The Jeb Bush Presidential Trial Balloons Launch!


This is a very funny-and very important-little Jeb Bush profile from Matt Bai in the Times today. It’s fascinating, and there are some very odd things about it!

1. “Jeb, who now runs his own consulting firm, seems at ease out of public office.”

That this passes without a word on who Bush’s clients are seems negligent. (They are: “everyone,” I gather. Jeb Bush & Associates is just a little shop-it’s all Bush, making connections, bringing friends together.) Also, describing him as being “out of public office”-although, obviously, true! He is not in public office!-barely begins to explain Bush’s extremely central position in all Florida (and even southern U.S.) politics. When Bai writes “He has been deeply involved as an informal adviser to the party’s candidates for governor,” that approaches expressing the kingmaking, political don position that Bush is in.

2. Jeb Bush “is said to have mentored Marco Rubio, the Senate challenger in Florida who gave the Tea Partiers a national lift.” Okay, so Rubio-a longtime lobbyist, which makes him the most unlikely person to be so successfully identified with the Tea Party-”is said,” in fact, to be exist at this level solely due to Bush’s steering and stewardship. When people talk about Rubio, they talk in almost literal terms about Jeb Bush being something even more than a Darth Vader to Rubio’s Luke Skywalker.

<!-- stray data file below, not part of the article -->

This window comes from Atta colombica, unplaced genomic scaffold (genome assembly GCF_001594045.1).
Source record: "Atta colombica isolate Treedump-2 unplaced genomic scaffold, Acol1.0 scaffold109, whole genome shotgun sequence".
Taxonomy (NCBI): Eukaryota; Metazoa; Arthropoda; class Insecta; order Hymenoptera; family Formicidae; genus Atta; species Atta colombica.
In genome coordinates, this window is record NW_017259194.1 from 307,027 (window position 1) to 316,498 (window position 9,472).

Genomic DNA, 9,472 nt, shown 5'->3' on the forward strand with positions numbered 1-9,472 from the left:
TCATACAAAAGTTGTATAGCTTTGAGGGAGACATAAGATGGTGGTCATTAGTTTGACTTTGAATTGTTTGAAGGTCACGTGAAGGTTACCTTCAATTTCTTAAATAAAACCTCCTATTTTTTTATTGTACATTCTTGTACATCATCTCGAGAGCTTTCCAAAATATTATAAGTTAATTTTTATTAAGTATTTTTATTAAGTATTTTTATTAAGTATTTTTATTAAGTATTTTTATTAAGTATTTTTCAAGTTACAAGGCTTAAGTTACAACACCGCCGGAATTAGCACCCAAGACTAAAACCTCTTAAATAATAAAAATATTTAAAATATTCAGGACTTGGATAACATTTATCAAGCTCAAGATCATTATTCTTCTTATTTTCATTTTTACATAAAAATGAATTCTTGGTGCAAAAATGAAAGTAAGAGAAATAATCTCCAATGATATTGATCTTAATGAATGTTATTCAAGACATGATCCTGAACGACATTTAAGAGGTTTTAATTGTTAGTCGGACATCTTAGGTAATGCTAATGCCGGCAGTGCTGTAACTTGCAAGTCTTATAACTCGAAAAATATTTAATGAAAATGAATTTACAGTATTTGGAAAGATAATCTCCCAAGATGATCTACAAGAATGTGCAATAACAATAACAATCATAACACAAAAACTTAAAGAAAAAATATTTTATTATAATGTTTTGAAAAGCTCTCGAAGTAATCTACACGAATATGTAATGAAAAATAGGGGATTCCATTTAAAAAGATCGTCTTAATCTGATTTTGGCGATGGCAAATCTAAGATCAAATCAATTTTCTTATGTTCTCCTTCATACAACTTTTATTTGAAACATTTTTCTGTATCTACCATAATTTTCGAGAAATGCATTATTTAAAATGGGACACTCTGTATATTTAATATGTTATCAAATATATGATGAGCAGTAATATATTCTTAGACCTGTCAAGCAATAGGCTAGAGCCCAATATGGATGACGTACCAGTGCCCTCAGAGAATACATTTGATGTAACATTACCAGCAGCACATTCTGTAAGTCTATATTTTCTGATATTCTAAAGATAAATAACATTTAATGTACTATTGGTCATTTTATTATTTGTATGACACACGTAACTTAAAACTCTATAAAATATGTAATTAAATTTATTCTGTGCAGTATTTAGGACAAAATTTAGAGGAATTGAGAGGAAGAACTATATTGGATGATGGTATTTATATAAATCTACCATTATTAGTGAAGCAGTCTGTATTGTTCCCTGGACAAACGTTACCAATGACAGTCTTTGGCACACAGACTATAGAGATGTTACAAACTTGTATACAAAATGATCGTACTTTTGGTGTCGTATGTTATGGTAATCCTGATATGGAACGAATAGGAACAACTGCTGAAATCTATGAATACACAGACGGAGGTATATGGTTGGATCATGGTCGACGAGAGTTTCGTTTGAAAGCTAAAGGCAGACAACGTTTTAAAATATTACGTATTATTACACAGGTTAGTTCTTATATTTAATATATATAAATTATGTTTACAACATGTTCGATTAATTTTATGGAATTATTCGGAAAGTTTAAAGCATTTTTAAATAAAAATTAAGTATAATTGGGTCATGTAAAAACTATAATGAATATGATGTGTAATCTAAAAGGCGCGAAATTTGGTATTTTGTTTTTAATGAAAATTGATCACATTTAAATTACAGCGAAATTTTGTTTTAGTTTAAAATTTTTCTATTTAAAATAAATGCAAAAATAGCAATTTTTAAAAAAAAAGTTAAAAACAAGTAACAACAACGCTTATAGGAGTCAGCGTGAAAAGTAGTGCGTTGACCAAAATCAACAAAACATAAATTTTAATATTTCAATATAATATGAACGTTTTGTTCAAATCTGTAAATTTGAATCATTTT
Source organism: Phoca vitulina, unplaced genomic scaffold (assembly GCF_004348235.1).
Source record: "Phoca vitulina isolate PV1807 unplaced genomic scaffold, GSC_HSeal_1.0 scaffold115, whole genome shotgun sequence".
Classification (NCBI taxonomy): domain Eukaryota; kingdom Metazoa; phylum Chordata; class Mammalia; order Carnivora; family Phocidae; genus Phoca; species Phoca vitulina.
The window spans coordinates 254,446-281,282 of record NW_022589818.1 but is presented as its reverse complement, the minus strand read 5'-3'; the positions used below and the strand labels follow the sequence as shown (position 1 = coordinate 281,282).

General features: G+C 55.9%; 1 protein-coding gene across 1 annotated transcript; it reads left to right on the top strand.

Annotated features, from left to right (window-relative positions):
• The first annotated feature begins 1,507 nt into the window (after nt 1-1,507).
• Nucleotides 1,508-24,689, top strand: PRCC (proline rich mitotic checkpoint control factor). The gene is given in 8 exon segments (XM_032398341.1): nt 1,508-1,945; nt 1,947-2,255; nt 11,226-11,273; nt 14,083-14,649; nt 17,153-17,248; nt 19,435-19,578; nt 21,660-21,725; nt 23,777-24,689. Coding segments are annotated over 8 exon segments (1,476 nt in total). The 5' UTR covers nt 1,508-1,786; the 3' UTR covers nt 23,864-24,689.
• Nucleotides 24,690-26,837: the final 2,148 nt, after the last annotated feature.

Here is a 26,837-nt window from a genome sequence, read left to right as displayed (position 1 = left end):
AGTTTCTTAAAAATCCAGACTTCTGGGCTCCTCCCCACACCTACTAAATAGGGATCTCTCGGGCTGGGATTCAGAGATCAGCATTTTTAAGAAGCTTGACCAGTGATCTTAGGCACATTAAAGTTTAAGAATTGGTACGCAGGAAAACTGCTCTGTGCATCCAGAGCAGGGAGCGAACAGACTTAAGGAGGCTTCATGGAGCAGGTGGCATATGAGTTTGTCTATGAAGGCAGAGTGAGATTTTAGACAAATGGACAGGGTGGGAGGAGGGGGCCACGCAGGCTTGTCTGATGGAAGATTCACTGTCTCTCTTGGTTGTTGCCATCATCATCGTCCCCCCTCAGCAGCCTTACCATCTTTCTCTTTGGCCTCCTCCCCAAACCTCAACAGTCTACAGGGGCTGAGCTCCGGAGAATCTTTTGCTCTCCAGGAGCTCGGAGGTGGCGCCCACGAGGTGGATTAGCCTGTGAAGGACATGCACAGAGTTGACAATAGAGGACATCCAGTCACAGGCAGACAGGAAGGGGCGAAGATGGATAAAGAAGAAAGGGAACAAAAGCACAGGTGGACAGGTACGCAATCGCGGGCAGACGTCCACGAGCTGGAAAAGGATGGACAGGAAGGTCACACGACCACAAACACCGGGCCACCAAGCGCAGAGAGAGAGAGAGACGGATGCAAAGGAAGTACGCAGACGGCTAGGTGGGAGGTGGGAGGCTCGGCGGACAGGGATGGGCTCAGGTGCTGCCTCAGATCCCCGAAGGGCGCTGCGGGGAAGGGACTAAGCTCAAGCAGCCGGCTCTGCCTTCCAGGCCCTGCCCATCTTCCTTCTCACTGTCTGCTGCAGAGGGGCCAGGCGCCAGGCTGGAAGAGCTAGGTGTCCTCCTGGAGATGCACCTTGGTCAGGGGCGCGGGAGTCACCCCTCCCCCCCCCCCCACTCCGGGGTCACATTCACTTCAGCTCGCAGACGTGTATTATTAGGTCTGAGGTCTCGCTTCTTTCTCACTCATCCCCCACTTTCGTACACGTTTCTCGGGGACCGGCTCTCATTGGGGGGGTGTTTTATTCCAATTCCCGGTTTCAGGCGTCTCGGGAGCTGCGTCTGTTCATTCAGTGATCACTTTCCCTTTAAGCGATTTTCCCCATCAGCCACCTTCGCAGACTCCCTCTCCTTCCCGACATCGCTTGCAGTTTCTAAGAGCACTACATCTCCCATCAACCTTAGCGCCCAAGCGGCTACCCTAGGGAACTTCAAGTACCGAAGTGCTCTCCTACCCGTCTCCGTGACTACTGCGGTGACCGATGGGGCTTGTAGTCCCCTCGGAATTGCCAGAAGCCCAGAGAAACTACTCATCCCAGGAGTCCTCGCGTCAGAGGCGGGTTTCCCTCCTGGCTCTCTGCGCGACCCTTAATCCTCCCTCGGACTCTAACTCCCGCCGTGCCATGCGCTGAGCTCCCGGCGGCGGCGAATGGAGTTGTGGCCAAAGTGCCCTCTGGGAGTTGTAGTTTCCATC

3. “…Some influential Republicans persist in believing that Mr. Bush might still make a strong candidate in 2012… Mr. Bush says he has no interest in running, because he wants to make money for his family, but his political allies seem to read a ‘for now’ into such statements.”

In fact this extremely rare appearance of Bush talking to a reporter, and this is something he does not much do, is related to these very “some influential Republicans,” which are, actually, “pretty much all of them,” and is also part of their quest to float a trial balloons of how a third Bush candidacy would go. (“Some” is probably properly to be said as “including Jeb himself.”)

As for money: well, being in office cut down on his income for a while, sure. That’s the problem with politics (though Cheney showed how to solve it). Bush left the Florida’s governor office with a net worth of a mere $1.3 million, and immediately renewed his real estate broker’s license, went on some fancy boards and became a consultant to Lehman Brothers.

This making “money for his family” is a strange thing to say, isn’t it? All of his children are grown and scattered around; two are in their 30s! His son George Prescott Bush, at first moved to Texas, went into real estate and has since disappeared from public view after joining the military; last anyone heard, he was going to be shipped overseas. Who knows what Noelle is up to, but the other Bush son, still in his 20s, also went into real estate as well as politics after college, at least in part because it’s an easy way to make money when you’re from a well-connected family and also because Jeb was, for a time, South Florida’s most successful real estate broker. Jeb Bush is often called a “real estate developer”; that is incorrect.

If things go even vaguely right, Jeb Bush will be a candidate for president, if not in 2012, then not long after. That America would even consider a third Bush is, to me, bizarre-even if Jeb Bush is the least objectionable of any Bush. But everyone knows that we’re a country where brands succeed almost solely based on name recognition. That advantage is incalculable.